851.01/3342: Telegram

The American Representative to the French Committee of National Liberation at Algiers ( Wilson ) to the Secretary of State

129. I have received a note from Massigli4 dated January 8 requesting assistance for the French resistance organizations which reads in translation as follows:

“The time is approaching when the Allied armies will undertake on French territory operations the success of which will deal a decisive blow to German military power. Nothing therefore must be neglected to insure their success and it is with this conviction that the French [Page 639] Committee of National Liberation has directed me to call Your Excellency’s attention to the following considerations:

Under the impulsion and direction of the French Committee of National Liberation French resistance has today become an organized force which represents a military potential ready for use in these operations. Organized at first on a moral plane it rapidly became an element of strategic value.

Right now the idea of destructions carried out enemy installations impede considerably the functioning of the German war machine in French territory. For example, an official document emanating from Vichy sets forth 1800 instances of sabotage carried out in the period from September 25 to October 25 last. At the moment of landing, the systematically prepared intervention of the patriot groups at certain sensitive points of the German front and in the enemy’s rear will have an even greater importance and will represent substantial support for the Allied forces. The value of this support will increase in the same measure that arms and material placed at the disposal of French resistance permit of the calling in of a greater number of group.

It must, unfortunately, be noted that the material which the resistance groups dispose of at present is out of proportion to the number and quality of the effectives which it could put in line if proper steps were taken in good time. It is true that this situation is partly the result of unquestionable technical difficulties but it is due above all to the well known insufficiency of the material assigned to transport operations in France, an insufficiency all the more serious in that the French domestic war effort is growing every day.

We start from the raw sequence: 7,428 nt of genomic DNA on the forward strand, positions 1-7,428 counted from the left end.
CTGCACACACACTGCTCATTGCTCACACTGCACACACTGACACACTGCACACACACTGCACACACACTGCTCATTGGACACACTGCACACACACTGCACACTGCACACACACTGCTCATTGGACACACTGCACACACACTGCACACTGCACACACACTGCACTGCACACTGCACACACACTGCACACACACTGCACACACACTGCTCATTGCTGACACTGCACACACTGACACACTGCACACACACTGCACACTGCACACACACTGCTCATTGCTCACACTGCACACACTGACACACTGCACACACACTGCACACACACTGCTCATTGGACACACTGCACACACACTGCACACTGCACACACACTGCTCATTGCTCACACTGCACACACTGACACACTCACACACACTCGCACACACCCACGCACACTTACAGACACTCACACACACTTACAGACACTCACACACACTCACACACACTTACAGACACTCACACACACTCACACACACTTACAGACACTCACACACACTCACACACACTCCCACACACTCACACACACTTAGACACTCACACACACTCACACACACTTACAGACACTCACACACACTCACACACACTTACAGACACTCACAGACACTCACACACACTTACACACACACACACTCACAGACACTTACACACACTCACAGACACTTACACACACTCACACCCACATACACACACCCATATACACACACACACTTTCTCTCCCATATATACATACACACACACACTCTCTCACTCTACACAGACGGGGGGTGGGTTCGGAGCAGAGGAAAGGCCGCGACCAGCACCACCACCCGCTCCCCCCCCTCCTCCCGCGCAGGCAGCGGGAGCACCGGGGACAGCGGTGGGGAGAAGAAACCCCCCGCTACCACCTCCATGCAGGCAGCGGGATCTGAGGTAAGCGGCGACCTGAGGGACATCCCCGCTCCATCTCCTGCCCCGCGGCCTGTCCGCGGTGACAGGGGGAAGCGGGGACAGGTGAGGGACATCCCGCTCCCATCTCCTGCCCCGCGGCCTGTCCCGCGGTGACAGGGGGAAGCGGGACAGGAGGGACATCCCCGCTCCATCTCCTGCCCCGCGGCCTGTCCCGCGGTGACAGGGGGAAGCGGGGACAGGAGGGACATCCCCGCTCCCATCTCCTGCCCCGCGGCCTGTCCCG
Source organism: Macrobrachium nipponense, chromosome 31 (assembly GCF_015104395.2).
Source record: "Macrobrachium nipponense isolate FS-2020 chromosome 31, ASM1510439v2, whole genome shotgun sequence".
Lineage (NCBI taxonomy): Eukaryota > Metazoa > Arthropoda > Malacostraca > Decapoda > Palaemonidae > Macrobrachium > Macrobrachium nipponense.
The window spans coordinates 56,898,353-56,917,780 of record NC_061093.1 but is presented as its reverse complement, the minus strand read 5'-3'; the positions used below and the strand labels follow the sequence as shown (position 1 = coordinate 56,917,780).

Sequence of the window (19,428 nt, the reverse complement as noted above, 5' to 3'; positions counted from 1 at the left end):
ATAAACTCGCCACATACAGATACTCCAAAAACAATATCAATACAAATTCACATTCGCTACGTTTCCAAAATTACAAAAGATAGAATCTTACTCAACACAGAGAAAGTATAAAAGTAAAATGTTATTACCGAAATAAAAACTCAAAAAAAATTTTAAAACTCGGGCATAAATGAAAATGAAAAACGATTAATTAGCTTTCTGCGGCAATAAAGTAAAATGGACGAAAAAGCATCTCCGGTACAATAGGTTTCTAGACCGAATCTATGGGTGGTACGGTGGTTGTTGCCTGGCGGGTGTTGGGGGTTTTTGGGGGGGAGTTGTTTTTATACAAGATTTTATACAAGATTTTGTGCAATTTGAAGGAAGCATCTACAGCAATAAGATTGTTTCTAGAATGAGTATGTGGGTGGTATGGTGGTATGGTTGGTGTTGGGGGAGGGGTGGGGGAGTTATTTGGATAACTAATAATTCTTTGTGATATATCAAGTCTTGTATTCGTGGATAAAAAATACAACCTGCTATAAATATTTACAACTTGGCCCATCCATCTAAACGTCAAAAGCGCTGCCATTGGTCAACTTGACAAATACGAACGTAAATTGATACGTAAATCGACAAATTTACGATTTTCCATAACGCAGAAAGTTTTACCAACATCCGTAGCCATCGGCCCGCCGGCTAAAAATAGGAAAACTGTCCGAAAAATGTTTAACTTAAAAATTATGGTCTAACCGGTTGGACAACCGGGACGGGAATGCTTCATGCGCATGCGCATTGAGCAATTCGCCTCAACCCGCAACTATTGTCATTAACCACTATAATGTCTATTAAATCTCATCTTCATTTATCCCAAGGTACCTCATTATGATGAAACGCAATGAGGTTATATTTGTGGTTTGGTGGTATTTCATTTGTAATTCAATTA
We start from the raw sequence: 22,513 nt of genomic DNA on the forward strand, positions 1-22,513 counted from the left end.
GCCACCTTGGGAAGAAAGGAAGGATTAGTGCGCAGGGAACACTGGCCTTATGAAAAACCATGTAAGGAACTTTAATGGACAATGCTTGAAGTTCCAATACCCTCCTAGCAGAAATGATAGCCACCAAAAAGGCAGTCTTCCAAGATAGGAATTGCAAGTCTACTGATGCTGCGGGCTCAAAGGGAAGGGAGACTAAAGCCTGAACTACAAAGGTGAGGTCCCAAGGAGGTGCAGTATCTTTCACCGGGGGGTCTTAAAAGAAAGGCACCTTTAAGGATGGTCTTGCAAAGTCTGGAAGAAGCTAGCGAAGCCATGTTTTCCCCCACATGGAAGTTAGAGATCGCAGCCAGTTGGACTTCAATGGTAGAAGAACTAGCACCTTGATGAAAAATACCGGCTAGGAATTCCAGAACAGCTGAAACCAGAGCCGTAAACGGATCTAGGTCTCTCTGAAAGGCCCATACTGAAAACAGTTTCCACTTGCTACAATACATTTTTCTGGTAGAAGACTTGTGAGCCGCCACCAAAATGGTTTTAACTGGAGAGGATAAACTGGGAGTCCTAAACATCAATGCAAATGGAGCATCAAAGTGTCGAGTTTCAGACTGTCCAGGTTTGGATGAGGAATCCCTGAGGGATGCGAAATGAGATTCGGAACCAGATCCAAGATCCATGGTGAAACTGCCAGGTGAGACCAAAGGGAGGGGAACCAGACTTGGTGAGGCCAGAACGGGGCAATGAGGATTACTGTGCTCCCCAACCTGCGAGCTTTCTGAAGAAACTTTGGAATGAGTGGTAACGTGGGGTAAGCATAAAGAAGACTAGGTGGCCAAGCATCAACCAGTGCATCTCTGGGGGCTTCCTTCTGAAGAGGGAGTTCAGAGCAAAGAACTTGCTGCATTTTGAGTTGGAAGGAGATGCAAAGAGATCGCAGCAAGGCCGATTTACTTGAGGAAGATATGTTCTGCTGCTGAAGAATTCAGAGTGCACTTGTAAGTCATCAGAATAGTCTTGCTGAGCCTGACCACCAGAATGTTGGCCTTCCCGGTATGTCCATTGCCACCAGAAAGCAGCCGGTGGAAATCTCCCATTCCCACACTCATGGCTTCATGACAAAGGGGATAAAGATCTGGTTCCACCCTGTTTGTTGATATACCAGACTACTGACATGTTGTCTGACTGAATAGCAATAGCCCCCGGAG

The French Committee of National Liberation must understand that all deficiencies in French armament of French patriots and in the minor detail organized, in accordance with the expressed desire of Allied propaganda itself, for the purpose of fighting in the enemy’s rear at the moment of landing, would involve grave military, political and moral consequences.

The British and American Governments alone are in a position today to furnish the necessary means for the battle of the rear. The preparation of this battle implies the preliminary elaboration of precise plans concerning the nature, quantity and kind of material to be sent to France.

But such an elaboration implies the cooperation of the qualified representatives of the competent American and British services, as well as those of the French Committee of National Liberation. In order to accomplish this under the best conditions, the Committee accordingly has the honor to propose that these representatives meet in London at the earliest possible moment.

It would be obliged if Your Excellency would be kind enough to lay before your Government the foregoing proposal, stressing the very great importance which the Committee attaches thereto.”

A similar note has been received by my British colleague who is referring it to his Government.

In conjunction with this question please see my telegram No. 110, January 11, 2 p.m. regarding the debate in the Consultative Assembly [Page 640] in which members of French resistance urged that greater assistance be supplied to their organizations in France.

Please furnish a copy of this telegram to Assistant Secretary of War McCloy making reference to the air mail letter which I addressed to him on January 3, 1944, through Dunn5 enclosing a copy of memorandum prepared by Frénay, member of the French Committee and one of the resistance leaders, regarding the activities of French resistance.

I have furnished a copy of Massigli’s note to the Chief of Staff6 of Allied Force Headquarters.

Please instruct concerning the reply to be made to the proposal set out in the penultimate paragraph of the note.

  1. René Massigli, Commissioner for Foreign Affairs of the French Committee of National Liberation.
  2. James Clement Dunn, Adviser on Political Relations.
  3. Lt. Gen. J. A. H. Gammell.